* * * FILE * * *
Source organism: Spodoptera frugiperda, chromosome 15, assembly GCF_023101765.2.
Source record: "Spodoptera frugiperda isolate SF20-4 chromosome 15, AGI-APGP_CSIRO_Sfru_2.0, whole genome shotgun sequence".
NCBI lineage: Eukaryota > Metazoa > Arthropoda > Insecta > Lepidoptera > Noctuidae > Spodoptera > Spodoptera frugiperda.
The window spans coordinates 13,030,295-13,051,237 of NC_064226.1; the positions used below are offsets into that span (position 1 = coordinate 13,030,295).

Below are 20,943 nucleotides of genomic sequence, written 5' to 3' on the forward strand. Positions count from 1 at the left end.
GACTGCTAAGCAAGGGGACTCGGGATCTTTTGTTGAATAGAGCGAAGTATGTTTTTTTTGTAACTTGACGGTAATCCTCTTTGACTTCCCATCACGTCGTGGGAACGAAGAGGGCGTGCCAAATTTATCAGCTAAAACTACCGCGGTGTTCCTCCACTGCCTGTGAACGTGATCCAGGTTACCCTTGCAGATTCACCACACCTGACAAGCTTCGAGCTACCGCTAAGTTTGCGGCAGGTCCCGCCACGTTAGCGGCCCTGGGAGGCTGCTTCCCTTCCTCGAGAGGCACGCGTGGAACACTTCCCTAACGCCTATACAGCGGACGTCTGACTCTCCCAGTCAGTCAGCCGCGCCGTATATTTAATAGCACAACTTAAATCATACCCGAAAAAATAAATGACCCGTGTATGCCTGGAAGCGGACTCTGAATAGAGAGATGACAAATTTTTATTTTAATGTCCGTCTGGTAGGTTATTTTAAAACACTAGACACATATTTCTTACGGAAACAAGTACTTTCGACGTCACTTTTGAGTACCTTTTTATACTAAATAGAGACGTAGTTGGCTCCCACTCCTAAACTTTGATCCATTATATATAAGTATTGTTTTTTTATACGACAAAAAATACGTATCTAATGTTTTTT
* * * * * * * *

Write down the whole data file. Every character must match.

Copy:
Source organism: Spodoptera frugiperda, chromosome 15, assembly GCF_023101765.2.
Source record: "Spodoptera frugiperda isolate SF20-4 chromosome 15, AGI-APGP_CSIRO_Sfru_2.0, whole genome shotgun sequence".
NCBI lineage: Eukaryota > Metazoa > Arthropoda > Insecta > Lepidoptera > Noctuidae > Spodoptera > Spodoptera frugiperda.
The window spans coordinates 13,030,295-13,051,237 of NC_064226.1; the positions used below are offsets into that span (position 1 = coordinate 13,030,295).

Below are 20,943 nucleotides of genomic sequence, written 5' to 3' on the forward strand. Positions count from 1 at the left end.
GACTGCTAAGCAAGGGGACTCGGGATCTTTTGTTGAATAGAGCGAAGTATGTTTTTTTTGTAACTTGACGGTAATCCTCTTTGACTTCCCATCACGTCGTGGGAACGAAGAGGGCGTGCCAAATTTATCAGCTAAAACTACCGCGGTGTTCCTCCACTGCCTGTGAACGTGATCCAGGTTACCCTTGCAGATTCACCACACCTGACAAGCTTCGAGCTACCGCTAAGTTTGCGGCAGGTCCCGCCACGTTAGCGGCCCTGGGAGGCTGCTTCCCTTCCTCGAGAGGCACGCGTGGAACACTTCCCTAACGCCTATACAGCGGACGTCTGACTCTCCCAGTCAGTCAGCCGCGCCGTATATTTAATAGCACAACTTAAATCATACCCGAAAAAATAAATGACCCGTGTATGCCTGGAAGCGGACTCTGAATAGAGAGATGACAAATTTTTATTTTAATGTCCGTCTGGTAGGTTATTTTAAAACACTAGACACATATTTCTTACGGAAACAAGTACTTTCGACGTCACTTTTGAGTACCTTTTTATACTAAATAGAGACGTAGTTGGCTCCCACTCCTAAACTTTGATCCATTATATATAAGTATTGTTTTTTTATACGACAAAAAATACGTATCTAATGTTTTTT